An official UK study released on Thursday concludes that a past COVID-19 infection provides some immunity for at least five months, but people may still carry and transmit coronavirus. The Public Health England (PHE) analysis found that naturally acquired immunity as a result of past infections provide 83 per cent protection against reinfection, compared to people who have not had the disease before.
This appears to last at least for five months from first becoming sick. However, experts cautioned those with immunity may still be able carry the virus in their nose and throat and, therefore, have a risk of transmitting to others. "This study has given us the clearest picture to date of the nature of antibody protection against COVID-19 but it is critical people do not misunderstand these early findings," said Professor Susan Hopkins, Senior Medical Advisor at Public Health England who led PHE's SIREN study.
"We now know that most of those who have had the virus, and developed antibodies, are protected from reinfection, but this is not total and we do not yet know how long protection lasts. Crucially, we believe people may still be able to pass the virus on, she said. She stressed that the findings mean even if you believe you already had the disease and are protected, you can be reassured it is highly unlikely you will develop severe infections but there is still a risk that you could acquire an infection and transmit to others.
Now more than ever it is vital we all stay at home to protect our health service and save lives, she added. The PHE says it has been regularly testing tens of thousands of health care workers across the UK since June for new COVID-19 infections as well as the presence of antibodies, which suggest people have been infected before.
While the SARS-CoV-2 Immunity and Reinfection EvaluatioN (SIREN) study will continue to assess whether protection may last for longer, its results warn that people who contracted the disease in the first wave may now be vulnerable to catching it again. Between June 18 and November 24, scientists detected 44 potential reinfections (two probable' and 42 possible' reinfections) out of 6,614 participants who had tested positive for antibodies. This represents an 83 per cent rate of protection from reinfection.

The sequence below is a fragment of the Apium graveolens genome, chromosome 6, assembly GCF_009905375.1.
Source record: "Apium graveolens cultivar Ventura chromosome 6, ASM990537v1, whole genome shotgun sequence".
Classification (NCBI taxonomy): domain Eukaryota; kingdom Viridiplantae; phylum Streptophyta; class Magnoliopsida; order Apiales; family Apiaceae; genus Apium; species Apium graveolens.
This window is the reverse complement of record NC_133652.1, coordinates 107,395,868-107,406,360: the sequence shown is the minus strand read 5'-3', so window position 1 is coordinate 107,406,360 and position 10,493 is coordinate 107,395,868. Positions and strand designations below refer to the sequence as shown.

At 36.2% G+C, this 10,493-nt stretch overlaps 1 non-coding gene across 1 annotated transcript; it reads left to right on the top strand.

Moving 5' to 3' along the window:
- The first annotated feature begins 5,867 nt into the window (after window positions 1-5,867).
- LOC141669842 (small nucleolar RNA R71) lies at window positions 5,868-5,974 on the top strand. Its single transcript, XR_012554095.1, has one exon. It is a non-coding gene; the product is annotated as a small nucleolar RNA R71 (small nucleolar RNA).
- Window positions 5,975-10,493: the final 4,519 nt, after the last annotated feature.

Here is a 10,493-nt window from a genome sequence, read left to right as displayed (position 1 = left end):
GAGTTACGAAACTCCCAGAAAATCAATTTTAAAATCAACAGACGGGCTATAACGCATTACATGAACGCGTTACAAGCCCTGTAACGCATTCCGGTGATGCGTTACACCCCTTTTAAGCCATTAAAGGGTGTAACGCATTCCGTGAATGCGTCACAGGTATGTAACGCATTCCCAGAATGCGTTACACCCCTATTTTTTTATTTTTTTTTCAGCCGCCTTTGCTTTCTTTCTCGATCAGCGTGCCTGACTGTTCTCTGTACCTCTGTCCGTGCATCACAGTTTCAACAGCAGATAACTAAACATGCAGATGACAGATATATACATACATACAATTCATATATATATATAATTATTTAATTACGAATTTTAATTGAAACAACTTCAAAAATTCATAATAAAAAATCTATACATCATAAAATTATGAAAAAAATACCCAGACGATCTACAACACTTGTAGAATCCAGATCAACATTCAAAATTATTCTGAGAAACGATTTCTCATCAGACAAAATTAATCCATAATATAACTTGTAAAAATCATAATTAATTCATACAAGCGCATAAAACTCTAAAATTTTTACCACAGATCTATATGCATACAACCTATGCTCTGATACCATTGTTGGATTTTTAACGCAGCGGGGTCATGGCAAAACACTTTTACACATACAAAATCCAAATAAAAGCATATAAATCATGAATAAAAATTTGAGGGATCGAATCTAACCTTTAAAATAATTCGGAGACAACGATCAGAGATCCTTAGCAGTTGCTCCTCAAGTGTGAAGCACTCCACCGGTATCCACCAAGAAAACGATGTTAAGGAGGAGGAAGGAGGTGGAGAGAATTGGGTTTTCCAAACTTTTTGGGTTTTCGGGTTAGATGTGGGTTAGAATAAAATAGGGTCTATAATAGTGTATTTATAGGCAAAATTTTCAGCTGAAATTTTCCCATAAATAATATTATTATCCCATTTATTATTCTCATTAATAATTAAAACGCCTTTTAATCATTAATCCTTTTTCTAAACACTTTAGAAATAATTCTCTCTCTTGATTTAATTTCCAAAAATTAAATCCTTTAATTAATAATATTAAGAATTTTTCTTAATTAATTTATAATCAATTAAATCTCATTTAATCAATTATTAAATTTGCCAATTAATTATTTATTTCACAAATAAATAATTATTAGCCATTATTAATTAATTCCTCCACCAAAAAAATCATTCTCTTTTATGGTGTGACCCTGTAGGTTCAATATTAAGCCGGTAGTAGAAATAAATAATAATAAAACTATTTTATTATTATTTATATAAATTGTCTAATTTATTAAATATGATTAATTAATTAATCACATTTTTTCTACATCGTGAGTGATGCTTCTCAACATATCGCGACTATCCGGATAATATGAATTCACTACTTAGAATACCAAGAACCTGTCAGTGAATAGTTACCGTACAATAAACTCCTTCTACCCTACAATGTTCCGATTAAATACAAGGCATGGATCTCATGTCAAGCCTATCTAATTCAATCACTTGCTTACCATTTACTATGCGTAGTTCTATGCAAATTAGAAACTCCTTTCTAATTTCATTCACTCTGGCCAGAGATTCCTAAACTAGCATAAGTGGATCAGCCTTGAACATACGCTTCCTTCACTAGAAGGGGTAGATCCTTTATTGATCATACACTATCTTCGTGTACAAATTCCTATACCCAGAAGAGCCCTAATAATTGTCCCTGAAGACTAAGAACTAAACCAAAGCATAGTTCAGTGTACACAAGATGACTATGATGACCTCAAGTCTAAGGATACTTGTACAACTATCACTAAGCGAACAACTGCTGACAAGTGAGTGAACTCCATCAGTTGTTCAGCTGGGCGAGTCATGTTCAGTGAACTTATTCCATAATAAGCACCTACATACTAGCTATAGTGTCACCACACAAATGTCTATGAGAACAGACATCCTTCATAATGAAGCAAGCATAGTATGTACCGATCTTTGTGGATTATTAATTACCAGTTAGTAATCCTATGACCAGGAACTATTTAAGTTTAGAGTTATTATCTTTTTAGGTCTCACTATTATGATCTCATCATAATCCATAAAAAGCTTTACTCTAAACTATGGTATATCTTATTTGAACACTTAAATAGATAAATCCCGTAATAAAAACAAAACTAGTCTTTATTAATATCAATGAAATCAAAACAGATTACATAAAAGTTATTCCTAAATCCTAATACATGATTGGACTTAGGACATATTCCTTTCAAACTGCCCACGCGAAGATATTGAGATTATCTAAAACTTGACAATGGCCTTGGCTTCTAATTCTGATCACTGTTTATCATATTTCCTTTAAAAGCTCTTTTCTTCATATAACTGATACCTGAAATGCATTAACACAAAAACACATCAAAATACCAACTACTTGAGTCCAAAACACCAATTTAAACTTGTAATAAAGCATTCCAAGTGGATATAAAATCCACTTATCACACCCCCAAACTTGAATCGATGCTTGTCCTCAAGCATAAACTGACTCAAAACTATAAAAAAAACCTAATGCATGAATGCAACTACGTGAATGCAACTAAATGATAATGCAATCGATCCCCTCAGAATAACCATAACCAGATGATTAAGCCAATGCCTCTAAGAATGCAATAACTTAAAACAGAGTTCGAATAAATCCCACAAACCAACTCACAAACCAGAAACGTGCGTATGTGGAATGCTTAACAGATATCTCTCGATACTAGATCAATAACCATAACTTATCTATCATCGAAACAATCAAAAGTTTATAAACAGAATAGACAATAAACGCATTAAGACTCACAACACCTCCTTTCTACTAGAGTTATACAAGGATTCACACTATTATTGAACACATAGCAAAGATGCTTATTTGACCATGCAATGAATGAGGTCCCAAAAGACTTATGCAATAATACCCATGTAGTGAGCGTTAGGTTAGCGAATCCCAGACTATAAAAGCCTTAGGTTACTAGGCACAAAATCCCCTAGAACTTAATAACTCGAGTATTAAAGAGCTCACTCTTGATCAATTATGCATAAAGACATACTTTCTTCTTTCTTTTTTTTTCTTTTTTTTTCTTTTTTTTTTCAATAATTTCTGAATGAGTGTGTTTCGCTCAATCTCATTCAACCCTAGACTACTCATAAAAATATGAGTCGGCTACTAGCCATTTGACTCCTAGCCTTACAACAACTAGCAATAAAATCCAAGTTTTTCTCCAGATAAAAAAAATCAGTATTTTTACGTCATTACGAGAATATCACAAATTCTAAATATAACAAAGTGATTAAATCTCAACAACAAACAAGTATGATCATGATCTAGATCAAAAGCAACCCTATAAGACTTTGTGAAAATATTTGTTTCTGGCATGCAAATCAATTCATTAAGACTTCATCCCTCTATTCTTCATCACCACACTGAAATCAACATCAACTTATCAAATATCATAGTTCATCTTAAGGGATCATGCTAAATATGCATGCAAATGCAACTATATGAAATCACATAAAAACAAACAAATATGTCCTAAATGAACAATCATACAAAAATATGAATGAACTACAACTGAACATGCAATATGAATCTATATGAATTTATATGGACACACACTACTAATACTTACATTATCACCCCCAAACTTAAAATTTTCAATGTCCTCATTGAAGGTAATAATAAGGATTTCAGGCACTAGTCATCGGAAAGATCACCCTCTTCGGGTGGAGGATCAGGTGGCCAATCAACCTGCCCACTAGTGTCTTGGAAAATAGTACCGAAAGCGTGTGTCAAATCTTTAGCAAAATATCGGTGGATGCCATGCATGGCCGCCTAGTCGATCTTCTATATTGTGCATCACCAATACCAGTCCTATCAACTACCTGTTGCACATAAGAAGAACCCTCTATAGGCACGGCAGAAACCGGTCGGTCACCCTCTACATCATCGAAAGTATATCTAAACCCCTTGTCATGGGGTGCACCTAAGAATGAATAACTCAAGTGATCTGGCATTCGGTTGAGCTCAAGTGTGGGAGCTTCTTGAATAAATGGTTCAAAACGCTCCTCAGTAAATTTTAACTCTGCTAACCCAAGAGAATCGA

The PHE also warned that although those with antibodies have some protection from becoming ill with COVID-19 themselves, early evidence from the next stage of the study suggests that some of these individuals carry high levels of virus and could continue to transmit the virus to others. It is therefore crucial that everyone continues to follow the rules and stays at home, even if they have previously had COVID-19, to prevent spreading the virus to others. Remember to wash hands regularly, wear face coverings and make space from others to help reduce the likelihood of passing on the virus, the experts note.
The analysis took place prior to the widespread dissemination of the new highly-transmissible variant VOC202012/01 and the PHE said that further work was underway in the laboratory to understand whether and to what extent antibodies also provide protection from this variant. The study will continue to follow participants for 12 months to explore how long any immunity may last, the effectiveness of vaccines and to what extent people with immunity are able to carry and transmit the virus.
The experts stressed that this first report provides no evidence towards the antibody or other immune responses from COVID-19 vaccines, nor should any conclusions to be drawn on their effectiveness.